Chapter LI
 

People had already read King's article in the Bulletin. People had seen Casey heading for the Bulletin office with blood in his eye. The news had spread. When the Irishman emerged he found waiting for him a curious crowd. His friends crowded around asking eager questions. Casey answered with vague but bloodthirsty generalities: he wasn't a man to be trifled with, and egad some people had to find that out! blackmailing was not a healthy occupation when it was aimed at a gentleman! He left the impression that King had recanted, had apologized, had even begged--there would be no more trouble. Uttering brags of this sort, Casey led the way to the Bank Exchange, a fashionable bar near at hand. Here he set up the drinks, and was treated in turn. His bragging became more boastful. He made a fine impression, but within his breast the taste of his interview with King curdled into dangerous bitterness. Casey could never stand much alcohol. The well-meant admiration and sympathy of his friends served only to increase his hidden, smouldering rage. His eyes became bloodshot, and he talked even more at random.

In the group that surrounded him was our old acquaintance, Judge Edward McGowan--Ned McGowan--jolly, hard drinking, oily, but not as noisy as usual. He was watching Casey closely. The Honourable Ned was himself a fugitive from Pennsylvania justice. By dint of a gay life, a happy combination of bullying and intrigue, he had made himself a place in the new city, and at last had "risen" to the bench. He was apparently all on the surface, but his schemes ran deep. Some historians claim that he had furnished King the documents proving Casey an ex-convict! Now, when he considered the moment opportune, he drew Casey from the noisy group at the bar.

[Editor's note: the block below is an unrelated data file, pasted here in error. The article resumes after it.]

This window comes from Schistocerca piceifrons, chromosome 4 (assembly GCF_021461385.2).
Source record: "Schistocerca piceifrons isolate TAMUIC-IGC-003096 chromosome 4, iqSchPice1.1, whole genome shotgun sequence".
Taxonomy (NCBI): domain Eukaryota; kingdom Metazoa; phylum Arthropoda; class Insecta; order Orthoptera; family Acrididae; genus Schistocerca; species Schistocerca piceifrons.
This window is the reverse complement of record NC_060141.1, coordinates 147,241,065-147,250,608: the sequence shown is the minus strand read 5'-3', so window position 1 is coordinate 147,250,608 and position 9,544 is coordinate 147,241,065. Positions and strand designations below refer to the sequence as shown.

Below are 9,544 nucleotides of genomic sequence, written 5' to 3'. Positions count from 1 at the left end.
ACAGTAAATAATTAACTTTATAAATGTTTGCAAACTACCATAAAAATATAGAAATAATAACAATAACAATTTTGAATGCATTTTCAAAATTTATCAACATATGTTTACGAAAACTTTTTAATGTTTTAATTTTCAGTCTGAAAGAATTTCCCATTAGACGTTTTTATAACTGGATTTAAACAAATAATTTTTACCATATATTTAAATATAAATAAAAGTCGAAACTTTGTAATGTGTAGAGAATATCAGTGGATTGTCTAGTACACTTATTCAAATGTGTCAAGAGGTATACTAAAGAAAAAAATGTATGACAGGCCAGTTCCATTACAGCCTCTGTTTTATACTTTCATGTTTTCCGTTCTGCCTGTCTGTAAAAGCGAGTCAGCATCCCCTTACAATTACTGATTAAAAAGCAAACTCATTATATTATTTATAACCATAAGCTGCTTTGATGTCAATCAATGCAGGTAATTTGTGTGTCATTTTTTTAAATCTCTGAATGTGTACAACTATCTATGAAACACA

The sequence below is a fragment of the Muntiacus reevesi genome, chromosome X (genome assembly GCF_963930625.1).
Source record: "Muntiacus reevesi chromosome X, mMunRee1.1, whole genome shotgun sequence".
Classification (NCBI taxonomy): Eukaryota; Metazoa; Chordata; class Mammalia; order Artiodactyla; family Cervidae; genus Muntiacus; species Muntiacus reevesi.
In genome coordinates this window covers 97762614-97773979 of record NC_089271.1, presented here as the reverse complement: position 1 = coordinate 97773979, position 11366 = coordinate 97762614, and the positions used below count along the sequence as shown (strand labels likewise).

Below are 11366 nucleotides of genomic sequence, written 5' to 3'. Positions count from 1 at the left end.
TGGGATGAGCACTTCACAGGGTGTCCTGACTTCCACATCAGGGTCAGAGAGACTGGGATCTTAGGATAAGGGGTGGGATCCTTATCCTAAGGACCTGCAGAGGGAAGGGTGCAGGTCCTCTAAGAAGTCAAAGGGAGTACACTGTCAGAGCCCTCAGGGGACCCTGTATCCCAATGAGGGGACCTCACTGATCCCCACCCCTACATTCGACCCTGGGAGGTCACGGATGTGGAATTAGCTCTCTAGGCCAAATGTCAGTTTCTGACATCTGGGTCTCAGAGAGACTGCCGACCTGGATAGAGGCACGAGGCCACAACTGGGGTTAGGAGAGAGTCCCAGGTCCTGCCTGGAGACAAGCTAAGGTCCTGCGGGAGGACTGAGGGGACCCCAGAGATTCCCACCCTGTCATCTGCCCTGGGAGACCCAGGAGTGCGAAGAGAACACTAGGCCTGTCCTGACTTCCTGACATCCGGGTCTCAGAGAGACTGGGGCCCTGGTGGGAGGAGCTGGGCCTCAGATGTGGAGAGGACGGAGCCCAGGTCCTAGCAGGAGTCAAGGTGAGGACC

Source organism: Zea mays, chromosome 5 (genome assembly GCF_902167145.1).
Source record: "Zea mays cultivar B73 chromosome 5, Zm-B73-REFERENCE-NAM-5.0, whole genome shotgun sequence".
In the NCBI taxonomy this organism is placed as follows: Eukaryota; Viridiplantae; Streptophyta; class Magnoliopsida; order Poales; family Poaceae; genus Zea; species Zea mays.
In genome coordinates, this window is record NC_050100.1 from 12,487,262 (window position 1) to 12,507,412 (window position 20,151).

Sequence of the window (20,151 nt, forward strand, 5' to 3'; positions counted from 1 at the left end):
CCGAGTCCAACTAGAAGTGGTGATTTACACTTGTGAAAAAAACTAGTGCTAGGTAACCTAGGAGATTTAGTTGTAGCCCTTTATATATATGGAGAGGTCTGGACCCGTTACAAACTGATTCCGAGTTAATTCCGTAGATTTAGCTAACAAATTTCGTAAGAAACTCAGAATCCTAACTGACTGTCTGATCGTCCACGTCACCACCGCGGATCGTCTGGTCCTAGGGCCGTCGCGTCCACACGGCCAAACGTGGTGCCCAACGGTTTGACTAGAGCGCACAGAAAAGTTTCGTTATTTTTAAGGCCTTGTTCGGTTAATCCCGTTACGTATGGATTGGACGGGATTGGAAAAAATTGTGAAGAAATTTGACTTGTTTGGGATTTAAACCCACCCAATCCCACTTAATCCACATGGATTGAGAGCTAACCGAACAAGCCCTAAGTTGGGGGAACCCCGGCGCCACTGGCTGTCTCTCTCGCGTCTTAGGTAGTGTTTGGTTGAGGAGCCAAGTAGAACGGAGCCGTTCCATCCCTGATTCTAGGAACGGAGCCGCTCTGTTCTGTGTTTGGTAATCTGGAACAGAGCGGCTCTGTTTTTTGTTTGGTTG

"All this talk is very well," he said contemptuously to the Irishman, "but I see through it. What are you going to do about it?"

"I'll get even with the----, don't you worry about that!" promised Casey, still blustering.

This McGowan brushed aside as irrelevant. "Are you armed?" he asked. "No, that little weapon is too uncertain. Take this." He glanced about him, and hastily passed to Casey a big "navy" revolver. "You can hide it under your cloak--so!" He fixed Casey's eyes with his own, and brought to bear on the little man all the force of his very vital personality, "Listen: King comes by here every evening. Everybody knows that, and everybody knows what has happened."

He stared at Casey significantly for a moment, then turned abruptly away. Casey, become suddenly quiet, his blustering mood fallen from him, his face thoughtful and white, his eyes dilated, said nothing. He returned to the bar, took a solitary drink, and walked out the door, his right hand concealed beneath his long cloak. McGowan watched him intently, following to the door, and looking after the other's retreating form. Casey walked across the street, but stopped behind a wagon, where he stood, apparently waiting. McGowan, with a grunt of satisfaction, sauntered deliberately to the corner of the Bank Exchange. There he leaned against the wall, also waiting.

For nearly an hoar the two thus remained: Casey shrouded in his cloak, apparently oblivious to everything except the corner of Merchant and Montgomery streets, on which he kept his eyes fixed; McGowan lounging easily, occasionally speaking a low word to a passerby. Invariably the person so addressed came to a stop. Soon a little group had formed, idling with Judge McGowan. A small boy happening by was commandeered with a message for Pete Wrightman, the deputy sheriff, and shortly Pete arrived out of breath to join the group.

At just five o'clock the idlers stiffened to attention. King's figure was seen to turn the corner of Merchant Street into Montgomery. Head bent, he walked toward the corner of the Bankers' Exchange, the men on the corner watching him. When nearly at that point he turned to cross the street diagonally.

At the same instant Casey stepped forward from behind the wagon, throwing back his cloak.